Why Is Jazz A Dirty Word?

Why Is Jazz A Dirty Word?
David Arivett By

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Why is it that "jazz music," and even the word "jazz" itself, is so offensive and polarizing to the average music listener today? The word "jazz" instantly turns many people off... immediately saying they don't like jazz at all. The fact is, that a very large part of the US population won't listen to jazz, period. Even further, the word " jazz" is, for many people, a dirty word!. Why is this?

Here are the top five reasons why people think and feel this way, and have already written jazz music off:

1) It's old and outdated music;
2) It's way too dissonant and too far outside the normal harmonic box;
3) It's insider musical language that only other jazz musicians can understand;
4) It's boring, with 10 minute solos featuring musicians playing strange sounding scales;
5) It's music played by a bunch of artsy weirdos and drug addicts; you have to be using drugs/alcohol to really appreciate it.

All these criticisms contain valid and legitimate reasons why the general public feels the way it does about jazz music. Let's take a closer look at these reasons.

For many today, the word jazz implies old outdated music. They consider it music of the past, and that its value and relevance has, for the most part, faded away. One of the things that is responsible for this misconception is that many purist jazz musicians today insist on only playing old jazz standards, from the 1930s and '40s. They and their music seem to be trapped into an historical box, much like many church folk who insist on singing and hearing nothing but old hymns from 100 years ago. Instead of writing and playing new jazz music, these jazzers keep on playing songs that were written "back in the day." Of course, the way that jazz is depicted in movies and on the big screen plays a large role in typecasting jazz music as old, out of touch, and therefore not relevant.

Other jazz artists, as their jazz language develops, choose to move further outside the harmonic box by writing and performing jazz that contains so much dissonance that only other jazz musicians can appreciate it. Here is how the dictionary defines dissonance:

Noun: inharmonious or harsh sound; discord; cacophony.

a. a simultaneous combination of tones conventionally accepted as being in a state of unrest and needing completion.

b. an unresolved, discordant chord or interval. Related words for dissonance are: disagreement, dissension, noise, racket.

To the average listener, it's almost as if jazz musicians just decided to be different and break all the accepted rules of harmony that classical music contains. And, on the surface, it appears that the more dissonance and unresolved chords a jazz composition includes, the better jazz composer you are.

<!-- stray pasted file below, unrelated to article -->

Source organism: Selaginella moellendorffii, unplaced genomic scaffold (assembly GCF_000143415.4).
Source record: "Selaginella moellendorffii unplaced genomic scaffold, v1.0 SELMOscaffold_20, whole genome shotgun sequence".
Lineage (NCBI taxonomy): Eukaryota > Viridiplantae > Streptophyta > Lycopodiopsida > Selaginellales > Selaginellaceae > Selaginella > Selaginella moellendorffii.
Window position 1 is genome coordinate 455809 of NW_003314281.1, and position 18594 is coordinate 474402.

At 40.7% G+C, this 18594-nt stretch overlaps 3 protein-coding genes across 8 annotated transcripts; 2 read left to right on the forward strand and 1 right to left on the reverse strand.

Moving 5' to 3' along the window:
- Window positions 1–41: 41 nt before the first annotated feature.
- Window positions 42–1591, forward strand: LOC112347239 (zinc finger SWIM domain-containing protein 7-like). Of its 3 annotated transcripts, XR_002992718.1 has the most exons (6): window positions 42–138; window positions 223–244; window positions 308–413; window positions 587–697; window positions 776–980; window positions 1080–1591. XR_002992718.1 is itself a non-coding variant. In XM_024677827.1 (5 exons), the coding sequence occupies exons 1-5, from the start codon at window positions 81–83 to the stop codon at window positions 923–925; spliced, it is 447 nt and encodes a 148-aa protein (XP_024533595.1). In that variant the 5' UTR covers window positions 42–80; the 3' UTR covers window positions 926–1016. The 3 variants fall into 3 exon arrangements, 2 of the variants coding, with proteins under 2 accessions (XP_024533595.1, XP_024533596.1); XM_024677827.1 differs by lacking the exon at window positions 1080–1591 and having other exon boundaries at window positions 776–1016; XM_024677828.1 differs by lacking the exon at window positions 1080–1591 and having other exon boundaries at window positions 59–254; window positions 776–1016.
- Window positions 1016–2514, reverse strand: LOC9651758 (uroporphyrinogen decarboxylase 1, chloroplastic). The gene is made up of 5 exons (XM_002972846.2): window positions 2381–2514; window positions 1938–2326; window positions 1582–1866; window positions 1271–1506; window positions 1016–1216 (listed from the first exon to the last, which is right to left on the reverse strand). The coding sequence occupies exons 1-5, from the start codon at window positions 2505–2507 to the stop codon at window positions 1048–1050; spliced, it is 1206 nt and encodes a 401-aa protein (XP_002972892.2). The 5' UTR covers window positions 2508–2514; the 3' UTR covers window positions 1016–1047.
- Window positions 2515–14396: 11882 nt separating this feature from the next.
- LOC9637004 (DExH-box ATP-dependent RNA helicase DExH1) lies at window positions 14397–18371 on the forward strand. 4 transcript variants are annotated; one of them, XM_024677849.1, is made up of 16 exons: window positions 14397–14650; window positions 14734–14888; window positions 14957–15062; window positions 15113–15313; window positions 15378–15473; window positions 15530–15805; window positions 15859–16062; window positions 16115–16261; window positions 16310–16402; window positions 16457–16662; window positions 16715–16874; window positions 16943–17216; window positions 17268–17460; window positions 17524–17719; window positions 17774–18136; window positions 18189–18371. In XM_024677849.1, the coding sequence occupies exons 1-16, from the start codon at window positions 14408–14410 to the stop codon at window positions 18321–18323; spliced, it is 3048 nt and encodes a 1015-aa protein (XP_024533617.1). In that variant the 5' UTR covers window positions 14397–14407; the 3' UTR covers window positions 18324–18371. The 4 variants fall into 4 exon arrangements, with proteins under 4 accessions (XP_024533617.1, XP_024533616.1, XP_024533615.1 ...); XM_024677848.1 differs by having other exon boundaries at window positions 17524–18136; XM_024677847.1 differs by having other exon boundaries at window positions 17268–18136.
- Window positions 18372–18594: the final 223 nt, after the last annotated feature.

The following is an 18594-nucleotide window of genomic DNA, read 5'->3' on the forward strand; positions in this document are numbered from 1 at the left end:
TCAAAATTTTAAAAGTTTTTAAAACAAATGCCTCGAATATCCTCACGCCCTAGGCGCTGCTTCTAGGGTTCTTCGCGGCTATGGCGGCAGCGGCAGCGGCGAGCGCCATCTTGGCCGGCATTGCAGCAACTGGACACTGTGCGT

Of course, there are many accepted rules that apply to classical music, but as music history has documented, with the dawning of the Romantic era, composers began breaking out of the harmonic box more and more, using much more dissonance in their compositions. Many of the musicians who have been trained in classical music that switched to playing jazz can testify how liberating it can be to break free of all of classical music's harmonic rules. But, let's face it: we've all heard jazz music that breaks so many conventional harmonic rules and is so dissonant that it can get on one's nerves. If there is too much tension, and harmonic clashes that are never resolved, it can leave the average listener hanging and in need of a sedative. This has been a crucial factor in turning most people off to enjoying jazz.

Of course, those who study jazz music, and are initiated into hearing more dissonance, grow more accustomed to hearing heavy dissonance and appreciating it. It then becomes jazz insider language that only the educated ear can appreciate. This jazz insider language has turned many listeners off, and has been a major factor in giving jazz a bad reputation. To the uninitiated ear, heavy dissonance used in a song isn't beautiful—it's ugly noise that irritates.

I heard a quote somewhere, where a person shared that they listened to a recording by saxophonist John Coltrane, and they thought it sounded more like a parakeet crapping out blood. That's very sad, because Coltrane was an incredible jazz musician, and viewed his playing in a spiritual way. But many have also complained about Charlie Parker ("Bird")—that his music was nothing more than noise.


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